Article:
The system was built according to all the specifications, including the strictly layered and siloed ‘application structure standard’ (or ASS, for short) from the enterprise architecture function. And then it was put to the test and it turned out that there was a massive performance problem. Because these employers all send their files about the previous month in during the first 2-3 days of the new month. So, the system was confronted with millions of records, one for each employee of each employer. For every single record, a roundtrip had to be made from the RIP system via the ESB to the IMP system. The IMP system took some time finding the data too. In the end, the architecture was such that the performance was totally unacceptable. Bandwidth was not a problem, but the latency of all these steps turned out to be killing. And the question was: how do we fix this performance problem of the RIP system that is the result of our SOA architecture?

Before we go on, the problem was of course the architecture guidelines provided by the enterprise architecture function. Such a pattern as they had provided scores very well on a single use case: a web front end getting individual member’s data and working with that, the paradigm of the day.

If you look at these patterns in general, you can look at their effect on three aspects of operations:

  • Throughput: how much data can go through per time unit (how wide is the pipe)?
  • Latency: how quickly will the answer start returning (how short is the pipe)?
  • Flexibility: how easily can we support different uses (how bendy is the pipe)?

The pattern behind ASS was very good from a couple of perspectives: the decoupling made it flexible: this is a general requirement from enterprise architecture, because the health insurance provider is multi-client and multi-policy. It had acceptable latency for something like and individual member’s web page and the throughput for such individual requests was not a problem either.

Back to our story: how do we solve the performance problem? Should we employ a cache?

What is a cache?

When your browser requests a page from a web server, you get a page. The page is generally a file that has been created in HTML(5), CSS(3) and Javascript. Now, close your browser, open it again and type the same URL. Without a special mechanism, that would mean downloading everything again that was just downloaded. When the internet started booming, during the 90’s, download speeds were extremely slow compared to today. A fast modem was able to download 33k6bps, or 33,600 bits per second, whereas these days, homes may be connected at speeds up to 100Mbps, or 100,000,000 bits per second, or 3000 times the speed of half way the 90’s. Pages were smaller too, but not by that much.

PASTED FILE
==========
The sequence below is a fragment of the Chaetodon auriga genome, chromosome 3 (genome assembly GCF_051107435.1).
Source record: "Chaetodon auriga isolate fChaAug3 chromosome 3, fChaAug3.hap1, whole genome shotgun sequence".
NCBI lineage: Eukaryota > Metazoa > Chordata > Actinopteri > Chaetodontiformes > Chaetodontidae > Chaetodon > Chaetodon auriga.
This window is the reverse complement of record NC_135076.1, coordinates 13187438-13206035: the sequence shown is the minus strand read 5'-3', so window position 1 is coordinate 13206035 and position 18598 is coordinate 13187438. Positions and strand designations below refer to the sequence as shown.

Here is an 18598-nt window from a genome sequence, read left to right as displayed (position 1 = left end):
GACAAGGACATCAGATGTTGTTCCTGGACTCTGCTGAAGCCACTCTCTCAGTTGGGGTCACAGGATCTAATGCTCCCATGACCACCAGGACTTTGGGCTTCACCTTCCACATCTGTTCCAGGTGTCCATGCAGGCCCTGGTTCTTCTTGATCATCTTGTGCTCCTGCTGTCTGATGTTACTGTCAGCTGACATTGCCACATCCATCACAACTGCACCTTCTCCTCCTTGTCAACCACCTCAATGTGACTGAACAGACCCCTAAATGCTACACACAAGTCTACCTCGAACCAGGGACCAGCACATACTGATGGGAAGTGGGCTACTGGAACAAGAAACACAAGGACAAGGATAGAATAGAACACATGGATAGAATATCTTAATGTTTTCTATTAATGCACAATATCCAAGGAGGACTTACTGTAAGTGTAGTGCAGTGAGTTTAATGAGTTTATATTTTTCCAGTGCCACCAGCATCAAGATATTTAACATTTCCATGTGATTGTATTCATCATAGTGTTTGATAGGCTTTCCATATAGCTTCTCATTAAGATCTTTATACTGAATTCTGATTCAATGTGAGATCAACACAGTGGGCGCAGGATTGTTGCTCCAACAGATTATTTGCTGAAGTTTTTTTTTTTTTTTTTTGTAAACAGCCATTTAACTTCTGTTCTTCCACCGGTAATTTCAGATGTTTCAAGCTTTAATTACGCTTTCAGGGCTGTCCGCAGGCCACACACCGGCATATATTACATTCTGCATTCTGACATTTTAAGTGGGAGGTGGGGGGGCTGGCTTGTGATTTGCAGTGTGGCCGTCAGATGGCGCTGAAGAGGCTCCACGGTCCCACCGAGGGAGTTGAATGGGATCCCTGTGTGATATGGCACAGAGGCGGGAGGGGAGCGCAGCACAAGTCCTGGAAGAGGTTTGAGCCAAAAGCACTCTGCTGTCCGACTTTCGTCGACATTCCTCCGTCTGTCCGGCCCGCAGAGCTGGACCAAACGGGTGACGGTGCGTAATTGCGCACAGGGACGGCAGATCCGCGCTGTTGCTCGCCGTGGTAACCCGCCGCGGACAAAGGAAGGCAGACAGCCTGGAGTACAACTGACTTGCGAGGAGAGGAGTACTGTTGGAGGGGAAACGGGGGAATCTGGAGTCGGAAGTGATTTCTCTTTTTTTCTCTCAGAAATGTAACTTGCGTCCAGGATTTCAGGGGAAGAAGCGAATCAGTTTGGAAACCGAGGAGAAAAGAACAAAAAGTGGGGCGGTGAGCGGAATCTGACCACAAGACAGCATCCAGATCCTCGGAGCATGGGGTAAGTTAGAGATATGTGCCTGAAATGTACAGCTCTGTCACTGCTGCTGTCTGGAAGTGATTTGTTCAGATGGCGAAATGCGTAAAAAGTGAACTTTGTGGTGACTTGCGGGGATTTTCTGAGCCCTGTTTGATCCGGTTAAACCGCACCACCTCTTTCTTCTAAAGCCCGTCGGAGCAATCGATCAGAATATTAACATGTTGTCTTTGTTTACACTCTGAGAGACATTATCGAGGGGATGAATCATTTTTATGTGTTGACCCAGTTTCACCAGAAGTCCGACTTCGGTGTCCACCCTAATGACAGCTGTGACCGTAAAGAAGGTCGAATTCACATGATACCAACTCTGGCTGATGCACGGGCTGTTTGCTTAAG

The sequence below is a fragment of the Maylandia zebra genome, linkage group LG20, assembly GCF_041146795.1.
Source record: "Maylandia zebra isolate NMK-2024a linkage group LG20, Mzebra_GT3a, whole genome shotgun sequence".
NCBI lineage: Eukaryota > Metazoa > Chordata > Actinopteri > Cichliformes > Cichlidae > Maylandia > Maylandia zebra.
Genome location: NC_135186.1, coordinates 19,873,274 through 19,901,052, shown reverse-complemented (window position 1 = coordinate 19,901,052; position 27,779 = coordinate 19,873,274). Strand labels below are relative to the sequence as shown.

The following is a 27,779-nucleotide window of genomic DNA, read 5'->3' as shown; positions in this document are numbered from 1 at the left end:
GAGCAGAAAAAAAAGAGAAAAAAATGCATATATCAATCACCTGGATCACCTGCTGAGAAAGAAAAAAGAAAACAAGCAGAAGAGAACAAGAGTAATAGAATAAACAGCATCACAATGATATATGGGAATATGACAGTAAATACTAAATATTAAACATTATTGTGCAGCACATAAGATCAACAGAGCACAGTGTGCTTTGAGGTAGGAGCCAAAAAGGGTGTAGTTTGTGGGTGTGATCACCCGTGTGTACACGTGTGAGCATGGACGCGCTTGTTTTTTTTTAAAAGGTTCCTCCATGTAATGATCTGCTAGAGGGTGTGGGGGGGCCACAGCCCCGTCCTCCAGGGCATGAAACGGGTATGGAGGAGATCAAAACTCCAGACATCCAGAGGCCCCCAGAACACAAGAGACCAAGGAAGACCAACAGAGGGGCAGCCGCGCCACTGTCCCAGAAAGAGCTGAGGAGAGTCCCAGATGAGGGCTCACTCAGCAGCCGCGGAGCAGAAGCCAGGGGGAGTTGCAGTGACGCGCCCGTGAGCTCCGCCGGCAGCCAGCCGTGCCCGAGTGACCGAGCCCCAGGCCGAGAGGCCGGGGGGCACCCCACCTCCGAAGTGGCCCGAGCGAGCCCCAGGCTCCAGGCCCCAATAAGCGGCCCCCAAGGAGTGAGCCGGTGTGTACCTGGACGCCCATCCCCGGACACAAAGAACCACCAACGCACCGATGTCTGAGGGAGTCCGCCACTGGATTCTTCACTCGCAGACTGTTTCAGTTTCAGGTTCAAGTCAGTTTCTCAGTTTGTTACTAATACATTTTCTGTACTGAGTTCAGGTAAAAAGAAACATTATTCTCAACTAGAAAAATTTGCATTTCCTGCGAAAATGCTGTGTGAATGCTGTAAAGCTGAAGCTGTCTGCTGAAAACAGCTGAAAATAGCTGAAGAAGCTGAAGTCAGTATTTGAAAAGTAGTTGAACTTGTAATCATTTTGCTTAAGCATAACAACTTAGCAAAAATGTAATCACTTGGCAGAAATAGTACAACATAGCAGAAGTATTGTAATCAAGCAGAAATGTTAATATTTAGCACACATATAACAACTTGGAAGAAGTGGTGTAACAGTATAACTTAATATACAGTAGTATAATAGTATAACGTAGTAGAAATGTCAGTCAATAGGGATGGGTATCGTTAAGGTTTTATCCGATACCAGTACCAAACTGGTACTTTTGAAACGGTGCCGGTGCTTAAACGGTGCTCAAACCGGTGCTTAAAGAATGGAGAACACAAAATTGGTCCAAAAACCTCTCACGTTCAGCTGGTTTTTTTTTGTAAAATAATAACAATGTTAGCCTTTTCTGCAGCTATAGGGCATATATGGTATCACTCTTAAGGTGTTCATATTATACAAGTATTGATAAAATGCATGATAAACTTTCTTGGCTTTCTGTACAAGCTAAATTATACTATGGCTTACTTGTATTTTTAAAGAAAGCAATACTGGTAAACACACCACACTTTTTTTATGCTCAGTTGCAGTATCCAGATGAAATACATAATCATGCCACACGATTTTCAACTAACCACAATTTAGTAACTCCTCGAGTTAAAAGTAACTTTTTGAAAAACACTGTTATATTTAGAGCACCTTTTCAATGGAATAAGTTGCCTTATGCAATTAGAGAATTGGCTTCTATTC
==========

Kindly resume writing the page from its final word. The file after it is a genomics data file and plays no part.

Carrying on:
So, soon, the web browsers started to use a cache. The word cache comes from French and it means something like ‘hidden storage’. Instead of getting the page every time through the slow internet, the browser first looks if it is already available in the local cache, if not gets it (and stores it in the cache) and uses the local copy. Only the first time you download a page is slow, every next time is very fast because it comes from your local disk. This pattern is still in use; my browser currently has a cache of ±500MB. Let’s enliven this post a bit with a small ArchiMate picture about the details of what happens (ArchiMate is a leading enterprise architecture modelling language, more below):


The picture shows a ‘local device’ (e.g. a PC or iPad) on which a browser runs. The open red arrow is an ArchiMate Used-By relation, it shows that the browser functionality uses the web server. The dotted open arrows are ArchiMate Access relations. They show read and write access from behaviour to passive data. If you request a page, the browser’s behaviour is to first look in the cache (1), and if not found or outdated, request the page from the web server (2). If it is received, it is also written (3) to the cache. The fast relations are coloured green, above, (local read/write) the red ones (requesting the page from the web server) are slow.  ArchiMate is scale-independent, you can as easily model both high level and detailed architecture with it. You can read more about ArchiMate and find a free PDF syntax primer download — and a decent book on the language 😉 — on the Mastering ArchiMate web site.

Of course, the problem with a cache is that its data gets outdated. If the web site is updated on the web server end, how does the browser know if it needs to download the updated copy? For that, web servers add some data to the returned page, data that contains information about how long the returned data may be considered valid. Additionally, if you do a reload of a page in your browser, the browser is forced to get a new copy. That is why you still sometimes see that tip mentioned: in case of trouble, try reloading the page. This prevents you from working with an outdated copy.

Caches are a common way to address performance, they are everywhere in computing. You don’t see them, that is why they are called caches after all. Sometimes, in Business-IT landscapes you find huge versions of a cache, called an Operational Data Store. These often lack the update-intelligence that web browsers and servers have, often they are fixed at a regular interval, say daily. As a result, the system using the cached information is fast, but it also may work with data that is out of date. This is why many architects prefer direct SOA couplings, straight-through processing (STP) and such, they are the best patterns to prevent wrong data, and that requirement is always very high on an architect’s wish list.